“A bowl of rice, a bowl of love”/japan

“A bowl of rice, a bowl of love”/japan

From five loaves of bread and two fish, He feeds the five thousand.

(Matthew 14:13-21)

As a response to the cries of a single mother with two children and to some young Vietnamese trainees and overseas students who have lost their jobs due to the declaration of the state of emergency in Japan during this time of the Covid-19 pandemic, the program “A bowl of rice, a bowl of love” was initiated by a group of religious men and women who are working for the Vietnamese migrant community in Japan.

The program was inaugurated on April 9, two days after the declaration and lasted until June 20 (73days). That time was also significant for us, the Catholic Church as we celebrated the Suffering, Death and Resurrection of our Lord Jesus Christ. Together with the entire Church, “this year, we are experiencing, more than ever, the great silence of Holy Saturday,” as the Holy Father said in his Easter Vigil homily. It was in this silence that we heard the cries of our brothers and sisters, and with the ‘five loaves of bread and two fish’ that we received, our Lord has fed about 5,000 brothers and sisters regardless of religion nor nationality, although most of those who benefited are Vietnamese workers and students working in Japan.

Because of the state of emergency, people’s freedom to move about is limited, so the program used Facebook to communicate and the post office to deliver gifts. Each package contained 5 kg of rice, 1 liter of cooking oil, noodles, dried foods, seasonings, sugar… and masks. The information was written in Japanese and Vietnamese so that those able to share it could do so; those in need could apply by a form requesting their address, personal information and their reason for applying. Most of the reasons mentioned unemployment: students are losing part-time jobs, some have expired visas but there are no flights to return home, and others remain in Japan without documents.

The program started out with only the priest in charge of Vietnamese community Fr. Hien, the Jesuit in charge of Vietnamese youth in Japan Fr. Joseph Nha, the Sisters of Charity and some Catholic youths; it assisted only people in Tokyo and Saitama. When it became better known, and people from all over Japan began to apply,  it was necessary to network with other religious groups living in different parts of Japan so that, not only would the distribution of food cost less, but also, together, we would share the same mission. Later on, the Salesian Brothers and Sisters (mostly Japanese) have come to collaborate and we, the ACI (I, the two juniors and Sr. Cecilia Okouchi) also joined them.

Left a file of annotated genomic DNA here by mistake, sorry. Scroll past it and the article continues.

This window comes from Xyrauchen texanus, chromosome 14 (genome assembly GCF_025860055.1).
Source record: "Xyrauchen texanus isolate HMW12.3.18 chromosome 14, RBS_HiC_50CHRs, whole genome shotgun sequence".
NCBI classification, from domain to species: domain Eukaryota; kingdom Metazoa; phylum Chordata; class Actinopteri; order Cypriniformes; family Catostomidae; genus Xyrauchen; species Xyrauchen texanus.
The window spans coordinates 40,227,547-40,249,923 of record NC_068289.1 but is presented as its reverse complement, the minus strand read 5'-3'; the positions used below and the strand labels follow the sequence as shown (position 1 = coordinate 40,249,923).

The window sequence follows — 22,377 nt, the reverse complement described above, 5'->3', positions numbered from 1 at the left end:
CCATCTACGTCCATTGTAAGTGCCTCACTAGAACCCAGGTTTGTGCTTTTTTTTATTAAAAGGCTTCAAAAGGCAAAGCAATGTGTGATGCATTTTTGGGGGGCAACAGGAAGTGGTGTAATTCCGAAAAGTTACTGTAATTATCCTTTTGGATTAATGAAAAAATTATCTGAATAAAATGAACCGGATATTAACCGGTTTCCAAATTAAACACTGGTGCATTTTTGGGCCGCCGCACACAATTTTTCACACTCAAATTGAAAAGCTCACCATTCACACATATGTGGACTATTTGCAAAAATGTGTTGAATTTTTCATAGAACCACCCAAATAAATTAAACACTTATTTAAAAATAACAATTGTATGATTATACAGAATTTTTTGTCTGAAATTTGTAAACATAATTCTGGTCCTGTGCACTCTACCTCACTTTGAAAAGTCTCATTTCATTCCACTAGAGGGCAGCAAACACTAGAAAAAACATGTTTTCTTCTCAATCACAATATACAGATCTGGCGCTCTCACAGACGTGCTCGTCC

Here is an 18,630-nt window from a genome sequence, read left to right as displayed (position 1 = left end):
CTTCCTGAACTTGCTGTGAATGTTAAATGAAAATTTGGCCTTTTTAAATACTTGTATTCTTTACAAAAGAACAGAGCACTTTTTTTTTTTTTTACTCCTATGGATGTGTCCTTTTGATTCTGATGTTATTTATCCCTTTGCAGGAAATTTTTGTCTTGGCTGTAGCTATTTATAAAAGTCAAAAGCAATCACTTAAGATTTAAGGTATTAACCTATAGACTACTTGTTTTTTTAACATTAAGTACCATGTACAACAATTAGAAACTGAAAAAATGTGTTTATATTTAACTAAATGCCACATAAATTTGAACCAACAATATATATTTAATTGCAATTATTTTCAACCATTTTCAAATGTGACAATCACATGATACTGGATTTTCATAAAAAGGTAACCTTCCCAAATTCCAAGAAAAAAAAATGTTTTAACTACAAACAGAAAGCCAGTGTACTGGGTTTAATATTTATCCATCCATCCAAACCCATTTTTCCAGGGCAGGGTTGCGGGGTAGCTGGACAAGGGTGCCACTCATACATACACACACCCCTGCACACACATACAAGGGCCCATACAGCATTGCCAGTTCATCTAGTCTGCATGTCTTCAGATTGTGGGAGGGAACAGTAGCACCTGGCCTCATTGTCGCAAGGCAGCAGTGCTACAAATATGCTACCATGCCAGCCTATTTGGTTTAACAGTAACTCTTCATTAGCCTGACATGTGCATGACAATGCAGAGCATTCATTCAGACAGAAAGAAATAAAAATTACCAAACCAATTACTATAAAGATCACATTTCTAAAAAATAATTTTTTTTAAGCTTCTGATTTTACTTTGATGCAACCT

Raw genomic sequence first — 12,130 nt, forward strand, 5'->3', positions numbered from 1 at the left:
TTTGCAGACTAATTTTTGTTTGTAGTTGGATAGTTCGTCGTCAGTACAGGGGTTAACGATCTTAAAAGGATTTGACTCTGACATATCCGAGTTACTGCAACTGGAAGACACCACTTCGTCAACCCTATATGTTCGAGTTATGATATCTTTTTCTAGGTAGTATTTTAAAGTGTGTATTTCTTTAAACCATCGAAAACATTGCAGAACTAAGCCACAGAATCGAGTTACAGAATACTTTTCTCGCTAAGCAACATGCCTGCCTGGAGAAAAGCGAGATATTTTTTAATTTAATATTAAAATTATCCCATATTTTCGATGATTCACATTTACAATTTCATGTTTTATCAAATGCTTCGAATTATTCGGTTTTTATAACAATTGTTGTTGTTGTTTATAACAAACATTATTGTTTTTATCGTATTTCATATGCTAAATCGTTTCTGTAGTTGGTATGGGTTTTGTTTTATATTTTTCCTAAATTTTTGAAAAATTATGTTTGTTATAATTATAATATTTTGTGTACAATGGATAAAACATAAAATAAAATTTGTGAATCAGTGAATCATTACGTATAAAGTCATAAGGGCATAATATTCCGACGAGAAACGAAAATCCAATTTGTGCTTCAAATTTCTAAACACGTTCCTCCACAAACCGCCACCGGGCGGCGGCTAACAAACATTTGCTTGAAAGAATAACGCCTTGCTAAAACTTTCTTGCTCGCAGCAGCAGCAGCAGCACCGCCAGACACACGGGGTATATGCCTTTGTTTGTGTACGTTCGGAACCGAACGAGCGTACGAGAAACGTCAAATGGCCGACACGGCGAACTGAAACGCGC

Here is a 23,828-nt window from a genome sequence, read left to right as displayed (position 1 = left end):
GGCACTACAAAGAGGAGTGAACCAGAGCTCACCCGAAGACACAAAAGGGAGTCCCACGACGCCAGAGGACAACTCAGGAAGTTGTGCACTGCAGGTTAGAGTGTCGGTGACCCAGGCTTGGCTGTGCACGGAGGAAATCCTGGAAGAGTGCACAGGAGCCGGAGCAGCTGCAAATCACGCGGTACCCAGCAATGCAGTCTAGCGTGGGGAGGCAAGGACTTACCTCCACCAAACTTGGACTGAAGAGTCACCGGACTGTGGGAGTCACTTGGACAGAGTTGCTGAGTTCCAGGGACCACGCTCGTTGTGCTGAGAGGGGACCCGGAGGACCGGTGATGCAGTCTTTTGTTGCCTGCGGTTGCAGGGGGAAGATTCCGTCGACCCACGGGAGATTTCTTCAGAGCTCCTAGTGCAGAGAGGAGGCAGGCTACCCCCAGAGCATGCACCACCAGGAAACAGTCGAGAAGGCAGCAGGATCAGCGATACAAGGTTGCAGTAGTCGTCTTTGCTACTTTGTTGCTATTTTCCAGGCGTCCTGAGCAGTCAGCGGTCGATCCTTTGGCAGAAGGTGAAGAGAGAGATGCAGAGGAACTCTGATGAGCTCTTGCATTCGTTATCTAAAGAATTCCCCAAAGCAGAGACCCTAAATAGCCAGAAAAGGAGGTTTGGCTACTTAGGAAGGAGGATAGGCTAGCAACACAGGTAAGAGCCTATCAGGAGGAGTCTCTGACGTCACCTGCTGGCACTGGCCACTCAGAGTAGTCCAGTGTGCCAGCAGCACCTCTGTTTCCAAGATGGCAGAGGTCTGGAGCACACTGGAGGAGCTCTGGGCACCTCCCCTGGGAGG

During the weekdays, there were volunteers to receive and check for applicants; the priests and Sisters receive all kinds of donations.  On the weekends, volunteers came and worked together in groups; one group was checking and writing the addresses, while the other was buying, packing gifts, and carrying them to the post office. My work was, first, drawing the Kanji (Chinese characters because I haven’t learned all the kanjis yet!); when that was finished, I helped the others packing.

  I would like to give you some background about the Vietnamese migrant community in Japan. About 6-8 years ago, the relationship between Japan and Vietnam became more open, resulting in a massive movement of young people from Vietnam to Japan on trainee and student visas. Currently, there are about 350,000 Vietnamese in Japan. They are working mostly in factories and in construction; a large number of them came with student visas, but most of them have to work hard (in part time jobs) in order to pay back the fees for tuition and lodging. A small number among them have succeeded in attaining their dreams and have better lives, while many others are suffering due to not knowing the language and have encountered all kinds of difficulties.

Although, our program was just in response to the urgent need of the time and could offer only meager portions, many recipients were very grateful and expressed their gratitude to the program. On my part, I am also grateful to God for sending me there to witness how He multiplied the five loaves and two fish, feeding 5000 thousand people during this time of need. I have witnessed some young people who have shared of the little they had with their brothers and sisters. I am also happy to see how we are of different nationalities, backgrounds, and ages but have come together to collaborate and share to make this become successful and meaningful.

Sr. Mary Nguyen Phuong Chi, ACI